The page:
Occupy This: Keeping Our Piece

Sesame Street

Sesame Street (Photo credit: Wikipedia)

Just to be perfectly clear: Mitt Romney has no plans on killing Big Bird. Our gigantic yellow friend is safe from the trophy mount, roasting pan, or where ever else a seven-foot tall fictional avian might go when he shuffles off his mortal coil. So while Mr. Romney’s proposal to cut funding for PBS (because when you are on a diet, the first thing you want to cut out is water) has many bad consequences, the demise of Sesame Street is not one of them.
The selling of Sesame Street, however, is. Without public financing, these programs will have to toe a line so as to not offend their corporate benefactors, just like every other show on television. They will have to bow to demands allowing product placement in their episodes, shilling high fructose corn syrup to your kids. Discussion of climate change will be right off the table on programs like Nova. So to will discussion of evolution, not that the CEOs, COOs, or CFOs actually care, but it might offend segments of their customer base and besides learning science might get people thinking again about the aforementioned climate change.
A friend suggested that if every PBS viewer, 170 million people, just kicked in one dollar a year more than what they already do when the fundraisers come around, that it would make up for the loss of public funds. This sounds like a great idea, if you don’t consider that many of those 170 million live paycheck to paycheck, and yeah $1 a year is not a lot, for almost everyone, but when you are living like that, you don’t exactly budget yourself and you don’t exactly think about what worthy causes are going to get your money.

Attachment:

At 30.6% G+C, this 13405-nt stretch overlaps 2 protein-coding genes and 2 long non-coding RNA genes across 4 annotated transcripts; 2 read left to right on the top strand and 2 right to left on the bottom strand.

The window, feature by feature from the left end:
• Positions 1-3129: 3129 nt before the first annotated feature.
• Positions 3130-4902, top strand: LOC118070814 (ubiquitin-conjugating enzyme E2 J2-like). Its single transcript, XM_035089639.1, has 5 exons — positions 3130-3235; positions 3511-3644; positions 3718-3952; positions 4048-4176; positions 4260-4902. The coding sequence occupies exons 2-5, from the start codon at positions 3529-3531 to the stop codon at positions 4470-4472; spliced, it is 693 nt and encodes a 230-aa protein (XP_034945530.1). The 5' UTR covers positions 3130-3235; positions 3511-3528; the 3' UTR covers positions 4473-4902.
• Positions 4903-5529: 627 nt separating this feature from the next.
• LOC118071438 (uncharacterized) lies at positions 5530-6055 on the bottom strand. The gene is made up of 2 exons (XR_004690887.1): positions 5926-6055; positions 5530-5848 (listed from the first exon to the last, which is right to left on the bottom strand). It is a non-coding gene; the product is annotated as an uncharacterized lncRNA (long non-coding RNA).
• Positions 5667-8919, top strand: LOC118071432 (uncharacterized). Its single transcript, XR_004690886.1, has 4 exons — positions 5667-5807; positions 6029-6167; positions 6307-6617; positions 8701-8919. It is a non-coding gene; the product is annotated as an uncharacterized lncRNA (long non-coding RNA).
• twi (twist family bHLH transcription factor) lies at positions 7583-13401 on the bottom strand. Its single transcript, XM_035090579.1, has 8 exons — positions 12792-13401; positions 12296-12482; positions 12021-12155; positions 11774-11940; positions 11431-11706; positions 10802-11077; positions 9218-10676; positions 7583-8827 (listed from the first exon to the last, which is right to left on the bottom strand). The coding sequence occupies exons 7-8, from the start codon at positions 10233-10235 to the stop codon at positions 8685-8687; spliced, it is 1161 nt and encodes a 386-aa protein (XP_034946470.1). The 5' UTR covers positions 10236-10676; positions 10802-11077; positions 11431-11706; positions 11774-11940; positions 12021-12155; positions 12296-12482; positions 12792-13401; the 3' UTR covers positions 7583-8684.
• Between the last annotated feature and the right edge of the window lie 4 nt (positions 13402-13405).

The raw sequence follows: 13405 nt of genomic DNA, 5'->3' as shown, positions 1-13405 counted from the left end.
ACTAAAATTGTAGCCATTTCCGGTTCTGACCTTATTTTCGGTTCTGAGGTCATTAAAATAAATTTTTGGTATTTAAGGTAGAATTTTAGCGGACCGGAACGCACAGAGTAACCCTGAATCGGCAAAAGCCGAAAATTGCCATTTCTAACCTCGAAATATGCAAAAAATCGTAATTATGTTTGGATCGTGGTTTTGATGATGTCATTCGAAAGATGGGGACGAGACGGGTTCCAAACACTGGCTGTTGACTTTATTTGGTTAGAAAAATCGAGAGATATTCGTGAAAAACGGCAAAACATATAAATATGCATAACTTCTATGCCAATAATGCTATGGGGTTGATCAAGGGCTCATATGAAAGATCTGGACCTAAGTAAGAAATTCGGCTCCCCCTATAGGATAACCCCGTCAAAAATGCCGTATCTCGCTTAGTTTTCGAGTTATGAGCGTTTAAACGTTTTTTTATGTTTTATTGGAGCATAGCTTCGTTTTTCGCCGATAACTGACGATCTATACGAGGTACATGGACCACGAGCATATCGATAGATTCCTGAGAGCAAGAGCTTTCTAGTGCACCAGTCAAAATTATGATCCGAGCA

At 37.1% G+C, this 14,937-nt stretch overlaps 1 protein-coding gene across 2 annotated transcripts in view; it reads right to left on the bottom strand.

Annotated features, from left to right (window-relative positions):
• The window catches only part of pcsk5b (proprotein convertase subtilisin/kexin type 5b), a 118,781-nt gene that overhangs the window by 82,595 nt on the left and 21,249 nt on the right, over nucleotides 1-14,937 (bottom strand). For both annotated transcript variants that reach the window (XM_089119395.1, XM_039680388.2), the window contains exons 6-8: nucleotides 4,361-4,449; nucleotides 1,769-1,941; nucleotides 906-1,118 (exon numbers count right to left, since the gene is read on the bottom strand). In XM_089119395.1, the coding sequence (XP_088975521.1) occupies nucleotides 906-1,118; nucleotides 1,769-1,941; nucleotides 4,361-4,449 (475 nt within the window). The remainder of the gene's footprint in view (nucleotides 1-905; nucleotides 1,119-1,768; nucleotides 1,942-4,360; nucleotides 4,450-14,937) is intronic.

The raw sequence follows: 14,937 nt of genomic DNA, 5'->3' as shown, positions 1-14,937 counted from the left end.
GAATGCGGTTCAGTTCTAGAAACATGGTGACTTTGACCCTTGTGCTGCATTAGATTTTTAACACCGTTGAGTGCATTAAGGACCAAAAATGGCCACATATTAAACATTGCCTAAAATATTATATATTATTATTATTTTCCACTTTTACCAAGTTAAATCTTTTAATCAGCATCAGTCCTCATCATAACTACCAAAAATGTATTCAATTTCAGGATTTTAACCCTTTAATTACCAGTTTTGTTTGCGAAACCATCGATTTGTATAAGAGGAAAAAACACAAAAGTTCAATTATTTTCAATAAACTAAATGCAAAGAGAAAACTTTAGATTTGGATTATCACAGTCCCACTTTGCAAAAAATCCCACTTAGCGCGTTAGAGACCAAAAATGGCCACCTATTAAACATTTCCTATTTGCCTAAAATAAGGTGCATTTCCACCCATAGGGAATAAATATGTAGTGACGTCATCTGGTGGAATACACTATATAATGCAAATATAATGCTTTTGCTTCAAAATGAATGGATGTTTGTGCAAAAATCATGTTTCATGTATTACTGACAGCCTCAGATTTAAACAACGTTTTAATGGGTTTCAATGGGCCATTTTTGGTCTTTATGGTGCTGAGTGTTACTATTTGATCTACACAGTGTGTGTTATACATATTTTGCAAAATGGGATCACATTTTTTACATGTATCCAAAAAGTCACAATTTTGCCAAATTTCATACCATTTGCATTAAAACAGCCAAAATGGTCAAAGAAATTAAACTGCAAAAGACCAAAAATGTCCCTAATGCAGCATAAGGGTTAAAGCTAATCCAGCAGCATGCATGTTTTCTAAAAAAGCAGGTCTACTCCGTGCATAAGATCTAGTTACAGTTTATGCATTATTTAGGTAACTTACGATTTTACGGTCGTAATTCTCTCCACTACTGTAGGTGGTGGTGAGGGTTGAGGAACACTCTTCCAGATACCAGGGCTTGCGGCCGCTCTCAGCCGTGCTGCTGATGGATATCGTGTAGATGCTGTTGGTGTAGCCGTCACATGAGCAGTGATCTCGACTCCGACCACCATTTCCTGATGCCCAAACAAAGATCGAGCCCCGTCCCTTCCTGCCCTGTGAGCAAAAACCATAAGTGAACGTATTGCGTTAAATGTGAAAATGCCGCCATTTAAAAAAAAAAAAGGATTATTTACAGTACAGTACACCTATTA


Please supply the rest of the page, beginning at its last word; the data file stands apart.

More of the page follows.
This solution also ignores an important fact: the airwaves, all airwaves, belong to all of us to begin with. Asking for a pittance, really chump change compared to say the F-22 Raptor program, or comparable to the pay plus expense accounts of one party in a single chamber of Congress, to run what is essentially ours to begin with is not unreasonable. If we cut this funding, will PBS have to compete in auctions with other broadcasters just to get on the air? Would they be able to in that environment? We may not actually lose Big Bird, since Sesame Street probably makes plenty off licensing agreements, but we would lose Mr. Roger’s Neighborhood, Nova and dozens of other, politically neutral, educational programs.
It is easy to say if we want it we can just pony up for it. “Why should people pay for a public broadcast system they don’t use,” you might ask. Fair enough, but then, why should my taxes go towards maintaining a military that can project force half way around the world when I would be perfectly content paying less for one that could only protect our borders. We have these things because they serve a broader public good, and we are willing to pay for them because it is both better, and cheaper to have them ready to go than to build them up when we do need them.
I will end this on a dire and blatantly partisan note. We need to ask ourselves why the candidate for the party that is so unapologetic about pandering to corporate interests (as opposed to being apologetic about it like their opponents) would want to cut such a small part of the federal budget to begin with? It could not be because they want to do everything in their power to control the flow of information to the public, could it? Don’t bother answering, if you have to think about it, I am not sure what I can say to convince you. We are in the middle of a struggle, one between the vast majority of Americans and a small but aggressive portion of the wealthy elites and the public officials they have groomed to act on their behalf,. The first weapon we have is knowledge, and they are doing everything in their power to disarm us.


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